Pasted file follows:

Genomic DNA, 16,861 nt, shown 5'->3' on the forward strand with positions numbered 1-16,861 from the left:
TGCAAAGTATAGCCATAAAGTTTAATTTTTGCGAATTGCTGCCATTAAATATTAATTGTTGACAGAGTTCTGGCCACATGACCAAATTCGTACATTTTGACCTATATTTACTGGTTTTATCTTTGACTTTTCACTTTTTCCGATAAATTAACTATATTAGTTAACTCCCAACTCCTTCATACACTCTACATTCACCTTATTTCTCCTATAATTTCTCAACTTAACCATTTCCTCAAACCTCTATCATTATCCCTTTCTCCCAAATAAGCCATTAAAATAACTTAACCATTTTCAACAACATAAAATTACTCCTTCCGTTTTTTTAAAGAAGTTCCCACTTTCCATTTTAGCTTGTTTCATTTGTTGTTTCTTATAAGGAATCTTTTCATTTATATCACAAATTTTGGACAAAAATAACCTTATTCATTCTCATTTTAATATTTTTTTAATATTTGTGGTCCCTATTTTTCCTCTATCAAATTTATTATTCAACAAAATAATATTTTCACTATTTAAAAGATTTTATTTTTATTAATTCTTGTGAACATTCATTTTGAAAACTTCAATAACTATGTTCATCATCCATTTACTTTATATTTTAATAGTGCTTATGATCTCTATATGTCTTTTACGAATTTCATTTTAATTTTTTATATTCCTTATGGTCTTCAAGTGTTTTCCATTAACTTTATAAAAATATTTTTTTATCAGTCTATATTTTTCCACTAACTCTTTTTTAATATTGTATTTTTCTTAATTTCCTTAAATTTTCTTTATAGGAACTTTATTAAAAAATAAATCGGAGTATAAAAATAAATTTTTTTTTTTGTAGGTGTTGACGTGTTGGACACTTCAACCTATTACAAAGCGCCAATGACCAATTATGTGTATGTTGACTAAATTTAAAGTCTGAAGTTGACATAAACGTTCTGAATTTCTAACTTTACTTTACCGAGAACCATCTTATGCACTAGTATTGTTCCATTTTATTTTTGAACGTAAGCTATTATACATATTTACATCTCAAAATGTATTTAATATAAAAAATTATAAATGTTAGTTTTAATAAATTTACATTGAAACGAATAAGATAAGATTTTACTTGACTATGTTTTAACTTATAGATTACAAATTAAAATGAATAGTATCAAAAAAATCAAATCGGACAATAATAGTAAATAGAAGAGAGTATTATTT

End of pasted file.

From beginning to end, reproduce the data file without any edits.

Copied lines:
Genomic DNA, 16,861 nt, shown 5'->3' on the forward strand with positions numbered 1-16,861 from the left:
TGCAAAGTATAGCCATAAAGTTTAATTTTTGCGAATTGCTGCCATTAAATATTAATTGTTGACAGAGTTCTGGCCACATGACCAAATTCGTACATTTTGACCTATATTTACTGGTTTTATCTTTGACTTTTCACTTTTTCCGATAAATTAACTATATTAGTTAACTCCCAACTCCTTCATACACTCTACATTCACCTTATTTCTCCTATAATTTCTCAACTTAACCATTTCCTCAAACCTCTATCATTATCCCTTTCTCCCAAATAAGCCATTAAAATAACTTAACCATTTTCAACAACATAAAATTACTCCTTCCGTTTTTTTAAAGAAGTTCCCACTTTCCATTTTAGCTTGTTTCATTTGTTGTTTCTTATAAGGAATCTTTTCATTTATATCACAAATTTTGGACAAAAATAACCTTATTCATTCTCATTTTAATATTTTTTTAATATTTGTGGTCCCTATTTTTCCTCTATCAAATTTATTATTCAACAAAATAATATTTTCACTATTTAAAAGATTTTATTTTTATTAATTCTTGTGAACATTCATTTTGAAAACTTCAATAACTATGTTCATCATCCATTTACTTTATATTTTAATAGTGCTTATGATCTCTATATGTCTTTTACGAATTTCATTTTAATTTTTTATATTCCTTATGGTCTTCAAGTGTTTTCCATTAACTTTATAAAAATATTTTTTTATCAGTCTATATTTTTCCACTAACTCTTTTTTAATATTGTATTTTTCTTAATTTCCTTAAATTTTCTTTATAGGAACTTTATTAAAAAATAAATCGGAGTATAAAAATAAATTTTTTTTTTTGTAGGTGTTGACGTGTTGGACACTTCAACCTATTACAAAGCGCCAATGACCAATTATGTGTATGTTGACTAAATTTAAAGTCTGAAGTTGACATAAACGTTCTGAATTTCTAACTTTACTTTACCGAGAACCATCTTATGCACTAGTATTGTTCCATTTTATTTTTGAACGTAAGCTATTATACATATTTACATCTCAAAATGTATTTAATATAAAAAATTATAAATGTTAGTTTTAATAAATTTACATTGAAACGAATAAGATAAGATTTTACTTGACTATGTTTTAACTTATAGATTACAAATTAAAATGAATAGTATCAAAAAAATCAAATCGGACAATAATAGTAAATAGAAGAGAGTATTATTT